Scientists find a way to connect quantum and classical physics

Physicists from Skoltech invented a new method for calculating the dynamics of large quantum systems. Underpinned by a combination of quantum and classical modeling, the method has been successfully applied to nuclear magnetic resonance in solids. The results of the study were published in Physical Review B.

Physical objects around us consist of atoms which, in turn, are made up of negatively charged electrons and positively charged nuclei. Many of atomic nuclei are magnetic – they can be thought of as tiny magnets, which can get excited by an oscillating magnetic field. This phenomenon known as “nuclear magnetic resonance” (NMR) was discovered in the first half of the 20th century. Five Nobel prizes have been awarded since then, first for the discovery and then for various applications of NMR – magnetic resonance imaging (MRI) being the most prominent of them.

Although NMR was discovered more than 70 years ago, it still has some blank spots, such asquantitative prediction of the relaxation of nuclear magnetic moments in solids after NMR excitation. This is a particular case representing a more general problem of describing the dynamics of a large number of interacting quantum particles. Direct quantum simulation is out of the question already for a few hundred particles, for it requires enormous computational resources not available to humankind.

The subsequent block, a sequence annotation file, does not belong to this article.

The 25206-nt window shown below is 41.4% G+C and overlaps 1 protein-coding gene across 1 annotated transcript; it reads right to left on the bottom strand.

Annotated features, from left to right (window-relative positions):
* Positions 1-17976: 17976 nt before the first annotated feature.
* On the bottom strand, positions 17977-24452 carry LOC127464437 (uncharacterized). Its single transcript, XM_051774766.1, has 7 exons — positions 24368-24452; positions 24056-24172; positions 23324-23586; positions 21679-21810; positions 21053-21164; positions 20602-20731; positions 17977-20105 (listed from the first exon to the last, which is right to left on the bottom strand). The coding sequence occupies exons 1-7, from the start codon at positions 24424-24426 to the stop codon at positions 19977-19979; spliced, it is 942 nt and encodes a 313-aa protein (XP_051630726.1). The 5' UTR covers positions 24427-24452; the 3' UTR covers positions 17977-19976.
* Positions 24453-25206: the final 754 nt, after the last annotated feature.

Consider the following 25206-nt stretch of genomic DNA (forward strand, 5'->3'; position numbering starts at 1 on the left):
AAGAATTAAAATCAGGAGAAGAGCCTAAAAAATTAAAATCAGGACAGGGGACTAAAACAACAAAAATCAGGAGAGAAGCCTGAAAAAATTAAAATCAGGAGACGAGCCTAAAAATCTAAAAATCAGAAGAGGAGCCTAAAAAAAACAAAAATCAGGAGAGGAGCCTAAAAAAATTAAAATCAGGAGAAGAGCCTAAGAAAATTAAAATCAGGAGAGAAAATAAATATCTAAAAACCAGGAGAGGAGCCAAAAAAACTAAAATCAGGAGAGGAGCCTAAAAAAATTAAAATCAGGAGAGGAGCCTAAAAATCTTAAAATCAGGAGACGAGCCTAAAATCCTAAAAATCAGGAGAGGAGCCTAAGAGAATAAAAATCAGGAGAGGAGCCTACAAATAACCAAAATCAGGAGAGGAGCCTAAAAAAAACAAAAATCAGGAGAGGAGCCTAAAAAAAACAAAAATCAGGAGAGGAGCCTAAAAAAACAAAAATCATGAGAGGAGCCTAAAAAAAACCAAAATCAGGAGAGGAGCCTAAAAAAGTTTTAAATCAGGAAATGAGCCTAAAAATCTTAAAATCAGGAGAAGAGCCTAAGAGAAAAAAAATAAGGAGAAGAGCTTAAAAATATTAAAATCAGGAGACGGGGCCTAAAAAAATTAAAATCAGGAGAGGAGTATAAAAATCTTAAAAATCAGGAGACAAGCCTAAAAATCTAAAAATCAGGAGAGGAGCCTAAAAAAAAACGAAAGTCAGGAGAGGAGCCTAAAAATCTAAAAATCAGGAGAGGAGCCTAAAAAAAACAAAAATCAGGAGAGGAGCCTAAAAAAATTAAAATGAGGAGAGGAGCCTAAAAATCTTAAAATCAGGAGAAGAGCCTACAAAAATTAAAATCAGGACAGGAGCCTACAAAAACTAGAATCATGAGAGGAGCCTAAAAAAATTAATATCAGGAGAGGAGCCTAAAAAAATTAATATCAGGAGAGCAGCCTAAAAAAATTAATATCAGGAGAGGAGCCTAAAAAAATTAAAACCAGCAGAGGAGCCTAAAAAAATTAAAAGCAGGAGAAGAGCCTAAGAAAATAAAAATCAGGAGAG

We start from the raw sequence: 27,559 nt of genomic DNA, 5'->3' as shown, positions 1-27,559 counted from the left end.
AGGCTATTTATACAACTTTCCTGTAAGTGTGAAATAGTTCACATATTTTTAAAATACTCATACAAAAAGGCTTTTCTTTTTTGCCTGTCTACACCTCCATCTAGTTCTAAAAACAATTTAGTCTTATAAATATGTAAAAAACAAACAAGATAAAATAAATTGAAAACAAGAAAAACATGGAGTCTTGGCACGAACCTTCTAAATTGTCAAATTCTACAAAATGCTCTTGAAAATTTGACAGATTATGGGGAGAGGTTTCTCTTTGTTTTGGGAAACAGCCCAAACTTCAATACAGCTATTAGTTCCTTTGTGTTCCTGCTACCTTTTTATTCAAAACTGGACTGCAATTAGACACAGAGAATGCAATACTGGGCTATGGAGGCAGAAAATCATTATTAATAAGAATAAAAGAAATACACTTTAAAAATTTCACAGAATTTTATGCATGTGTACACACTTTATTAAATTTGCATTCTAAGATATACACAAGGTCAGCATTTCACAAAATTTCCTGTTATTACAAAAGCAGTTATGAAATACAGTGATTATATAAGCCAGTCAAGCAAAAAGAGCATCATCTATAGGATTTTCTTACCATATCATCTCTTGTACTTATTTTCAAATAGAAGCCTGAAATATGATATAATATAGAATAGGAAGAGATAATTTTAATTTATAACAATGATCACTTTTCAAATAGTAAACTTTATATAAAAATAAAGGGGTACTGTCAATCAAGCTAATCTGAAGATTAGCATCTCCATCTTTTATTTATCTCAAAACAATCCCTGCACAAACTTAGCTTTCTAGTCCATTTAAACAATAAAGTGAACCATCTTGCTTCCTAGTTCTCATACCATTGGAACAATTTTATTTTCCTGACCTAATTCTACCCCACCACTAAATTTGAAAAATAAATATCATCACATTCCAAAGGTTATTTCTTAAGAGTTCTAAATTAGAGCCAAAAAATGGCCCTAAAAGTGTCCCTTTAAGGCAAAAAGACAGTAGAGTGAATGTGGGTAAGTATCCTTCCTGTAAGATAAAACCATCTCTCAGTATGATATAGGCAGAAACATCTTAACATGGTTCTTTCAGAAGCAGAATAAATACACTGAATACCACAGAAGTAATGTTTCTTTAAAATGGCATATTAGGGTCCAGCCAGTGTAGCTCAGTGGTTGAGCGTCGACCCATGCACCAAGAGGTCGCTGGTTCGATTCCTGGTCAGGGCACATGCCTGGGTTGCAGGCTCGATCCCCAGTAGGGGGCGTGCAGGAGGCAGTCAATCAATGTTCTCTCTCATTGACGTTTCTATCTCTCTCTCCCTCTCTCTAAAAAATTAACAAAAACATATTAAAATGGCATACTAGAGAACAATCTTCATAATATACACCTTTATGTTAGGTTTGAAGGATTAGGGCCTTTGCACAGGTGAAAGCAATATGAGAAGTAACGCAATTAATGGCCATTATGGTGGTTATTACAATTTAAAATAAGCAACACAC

It is then tempting to explore an approximate approach based on simulating the core of a many-particle system using quantum dynamics, while dealing with the rest purely classically – that is, without admitting quantum superpositions. However, it is precisely the quantum superpositions that make the coupling of quantum and classical dynamics a non-trivial task: a classical system is in one state at each point in time, whereas a quantum system can be simultaneously in several states, much like Schrödinger’s cat which can be alive and dead at the same time. It is thus not clear which of the superimposed quantum states governs the impact of the quantum part on the classical one.

Skoltech researchers, PhD student Grigory Starkov and Professor Boris Fine, overcame multiple stumbling blocks and proposed a hybrid computational method combining quantum and classical modeling. “In general, the averaging over quantum superpositions significantly reduces the action of the quantum core on the classical environment. We found a way to compensate such an averaging effect while keeping the most essential dynamic correlations intact,” Starkov explained. The proposed method was thoroughly tested on various systems by evaluating its performance against numerical calculations and experimental results. The new method is expected to offer broader capabilities to scientists in simulating the magnetic dynamics of nuclei in solids, which, in turn, will facilitate the NMR diagnostics of complex materials.

“This work culminates years of our intensive efforts,” said Fine. “Many teams around the world attempted to make such calculations over the past 70 years. Here we succeeded in advancing the predictive performance of NMR calculations to a new level. We do hope that our hybrid approach will find broad use in the NMR domain and beyond.”

 The study was supported by the grant of the Russian Science Foundation No 17-12-01587.

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